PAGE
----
This means that commercial roofing company customers can now fully expense the cost of a roof up to $1 million provided they do not acquire other tangible personal property that exceeds the $2.5 million cap.
Previous law required the cost of construction for a new roof to be capitalized and depreciated over 39 years. In light of the industry’s efforts to get congress to reduce a roof’s depreciable life to one that more closely resembles a roof’s true economic value, this is a step in the right direction. Previous efforts included bills introduced in the 110th, 111th and 112th congressional sessions but no action was taken.
In addition to the Section 179 deduction, the bonus depreciation rules were also expanded. This is one of the few changes that affect 2017 tax computations. The provisions allow for property acquired after Sept. 27, 2017 and placed in service prior to Dec. 31, 2022 to expense 100 percent of the cost. Where this provision previously only allowed for expensing of new equipment, the new law expands the definition to include used equipment. The act clearly rewards business owners making capital investments.
The other key provision in the act affects the pass-through entities. As mentioned earlier, pass-through entities were also granted a further reduction to compete with the C corporation tax break.
There’s a specific provision in the act called the Section 199A deduction. This is the area of the law that provides for a 20 percent deduction for owners of pass-through entities. Now, a straight 20 percent exclusion of income sounds great and would certainly follow this administration’s goal of tax simplification, but nothing of the sort is accomplished with this law.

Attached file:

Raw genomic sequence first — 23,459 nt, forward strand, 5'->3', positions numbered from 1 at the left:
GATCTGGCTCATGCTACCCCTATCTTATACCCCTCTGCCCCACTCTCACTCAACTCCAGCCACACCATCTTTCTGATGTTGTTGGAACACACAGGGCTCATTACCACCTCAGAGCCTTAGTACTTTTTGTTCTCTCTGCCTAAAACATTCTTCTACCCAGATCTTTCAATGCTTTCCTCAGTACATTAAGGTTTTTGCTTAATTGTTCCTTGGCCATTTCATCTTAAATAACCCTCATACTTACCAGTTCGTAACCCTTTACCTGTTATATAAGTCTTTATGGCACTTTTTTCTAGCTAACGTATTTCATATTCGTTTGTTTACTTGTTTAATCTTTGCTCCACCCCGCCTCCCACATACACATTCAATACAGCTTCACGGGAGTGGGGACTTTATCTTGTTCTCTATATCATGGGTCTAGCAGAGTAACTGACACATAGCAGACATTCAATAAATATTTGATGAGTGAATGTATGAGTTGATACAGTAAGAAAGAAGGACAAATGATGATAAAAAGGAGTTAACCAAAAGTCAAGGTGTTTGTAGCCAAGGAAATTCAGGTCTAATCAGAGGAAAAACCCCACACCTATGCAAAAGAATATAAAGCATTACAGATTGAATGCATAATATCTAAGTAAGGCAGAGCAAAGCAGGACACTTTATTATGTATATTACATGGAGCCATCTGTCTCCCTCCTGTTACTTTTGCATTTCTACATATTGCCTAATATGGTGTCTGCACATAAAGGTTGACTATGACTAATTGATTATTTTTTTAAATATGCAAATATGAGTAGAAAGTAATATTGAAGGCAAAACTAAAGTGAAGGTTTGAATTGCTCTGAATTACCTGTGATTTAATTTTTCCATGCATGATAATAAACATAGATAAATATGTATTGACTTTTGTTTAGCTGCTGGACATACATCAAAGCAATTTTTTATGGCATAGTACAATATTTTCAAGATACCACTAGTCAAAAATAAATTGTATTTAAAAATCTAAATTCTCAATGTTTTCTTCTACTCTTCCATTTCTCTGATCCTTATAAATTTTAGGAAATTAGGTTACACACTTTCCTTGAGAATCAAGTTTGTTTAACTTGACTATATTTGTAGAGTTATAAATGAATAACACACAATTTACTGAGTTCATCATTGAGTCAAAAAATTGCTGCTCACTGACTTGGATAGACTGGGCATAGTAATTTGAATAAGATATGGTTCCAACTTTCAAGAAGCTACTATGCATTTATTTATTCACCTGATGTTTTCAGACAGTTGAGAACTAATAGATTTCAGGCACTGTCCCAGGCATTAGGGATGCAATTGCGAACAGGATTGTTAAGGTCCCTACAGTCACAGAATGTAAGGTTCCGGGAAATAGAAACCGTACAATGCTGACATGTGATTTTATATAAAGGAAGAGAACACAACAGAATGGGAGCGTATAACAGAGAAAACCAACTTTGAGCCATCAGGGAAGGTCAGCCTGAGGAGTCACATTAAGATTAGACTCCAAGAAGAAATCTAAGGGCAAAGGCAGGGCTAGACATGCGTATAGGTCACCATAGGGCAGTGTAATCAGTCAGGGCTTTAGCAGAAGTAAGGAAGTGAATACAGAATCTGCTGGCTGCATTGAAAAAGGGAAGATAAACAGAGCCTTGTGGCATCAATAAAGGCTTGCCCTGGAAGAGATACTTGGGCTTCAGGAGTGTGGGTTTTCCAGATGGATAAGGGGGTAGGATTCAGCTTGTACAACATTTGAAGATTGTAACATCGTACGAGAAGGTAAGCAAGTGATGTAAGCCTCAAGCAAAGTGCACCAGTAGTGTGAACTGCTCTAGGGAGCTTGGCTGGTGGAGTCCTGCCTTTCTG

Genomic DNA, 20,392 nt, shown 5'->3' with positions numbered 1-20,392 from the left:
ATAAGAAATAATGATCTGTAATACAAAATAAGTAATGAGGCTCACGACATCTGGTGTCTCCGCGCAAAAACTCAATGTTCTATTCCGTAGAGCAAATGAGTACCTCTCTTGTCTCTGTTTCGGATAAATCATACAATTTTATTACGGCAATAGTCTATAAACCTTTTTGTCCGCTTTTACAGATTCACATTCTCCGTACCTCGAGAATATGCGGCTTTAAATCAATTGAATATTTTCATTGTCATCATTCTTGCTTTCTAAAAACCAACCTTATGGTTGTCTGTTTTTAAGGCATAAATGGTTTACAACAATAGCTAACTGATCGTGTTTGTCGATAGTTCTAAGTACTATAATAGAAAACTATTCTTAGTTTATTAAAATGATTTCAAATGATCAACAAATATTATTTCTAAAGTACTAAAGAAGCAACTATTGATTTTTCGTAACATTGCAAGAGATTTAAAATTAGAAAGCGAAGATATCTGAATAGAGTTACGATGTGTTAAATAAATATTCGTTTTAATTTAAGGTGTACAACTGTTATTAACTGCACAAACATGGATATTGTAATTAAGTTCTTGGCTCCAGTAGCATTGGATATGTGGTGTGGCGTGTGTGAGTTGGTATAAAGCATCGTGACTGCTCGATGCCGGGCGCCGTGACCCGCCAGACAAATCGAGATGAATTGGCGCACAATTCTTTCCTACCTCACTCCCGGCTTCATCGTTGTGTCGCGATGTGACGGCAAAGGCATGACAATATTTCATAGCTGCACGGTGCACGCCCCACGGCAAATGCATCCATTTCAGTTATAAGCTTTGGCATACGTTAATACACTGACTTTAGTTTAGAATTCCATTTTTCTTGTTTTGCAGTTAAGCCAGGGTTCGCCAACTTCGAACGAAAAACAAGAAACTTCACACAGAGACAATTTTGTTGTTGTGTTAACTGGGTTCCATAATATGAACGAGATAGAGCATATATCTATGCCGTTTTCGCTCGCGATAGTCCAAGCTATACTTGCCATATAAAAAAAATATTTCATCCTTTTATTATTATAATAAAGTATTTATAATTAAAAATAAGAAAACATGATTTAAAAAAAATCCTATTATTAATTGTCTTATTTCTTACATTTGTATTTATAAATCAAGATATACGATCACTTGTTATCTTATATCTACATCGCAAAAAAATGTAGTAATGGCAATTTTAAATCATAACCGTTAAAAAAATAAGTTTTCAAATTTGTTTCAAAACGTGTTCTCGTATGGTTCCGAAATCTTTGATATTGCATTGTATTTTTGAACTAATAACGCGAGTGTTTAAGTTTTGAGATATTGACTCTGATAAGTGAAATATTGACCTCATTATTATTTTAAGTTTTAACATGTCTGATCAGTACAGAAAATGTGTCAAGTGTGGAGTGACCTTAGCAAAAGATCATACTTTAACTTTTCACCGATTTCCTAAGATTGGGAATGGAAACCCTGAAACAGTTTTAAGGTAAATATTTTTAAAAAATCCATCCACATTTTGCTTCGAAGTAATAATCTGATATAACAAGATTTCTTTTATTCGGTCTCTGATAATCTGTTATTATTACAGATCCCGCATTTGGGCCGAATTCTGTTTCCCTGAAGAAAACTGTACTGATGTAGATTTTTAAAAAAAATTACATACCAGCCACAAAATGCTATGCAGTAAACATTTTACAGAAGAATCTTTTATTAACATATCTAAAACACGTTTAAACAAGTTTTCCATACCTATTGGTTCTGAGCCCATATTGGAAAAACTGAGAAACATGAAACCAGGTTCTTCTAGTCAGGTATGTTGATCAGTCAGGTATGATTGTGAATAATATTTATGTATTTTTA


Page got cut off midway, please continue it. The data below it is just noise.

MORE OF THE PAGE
The general 20 percent deduction is applicable for single taxpayers with taxable income under $157,500, and joint filers with taxable income under $315,000 will generally get the full 20 percent deduction. However, as income levels increase above these limits, the formula deduction looks at W-2 Wages paid to employees and also at the depreciable property held by the pass-through entity.
For these high-income taxpayers, in some cases, the deduction gets limited to 50 percent of the W-2 wages paid by the entity or 25 percent of the wages paid by the entity plus 2.5 percent of the qualified property’s original cost. For the property to qualify it can’t be greater than 10 years old or past its last full year of depreciation. Income levels between the upper and lower limits get a phase-in of the W-2 and property requirements. So much for simplification!
For those that conduct business in the personal service industry such as accountants, attorneys and consultants, they’ll lose the deduction altogether once their income exceeds the upper limits as described earlier. There’s an exception to this rule, however. Engineers and architects don’t fall under the exclusion and would follow the ordinary business definition for application of the 199A deduction.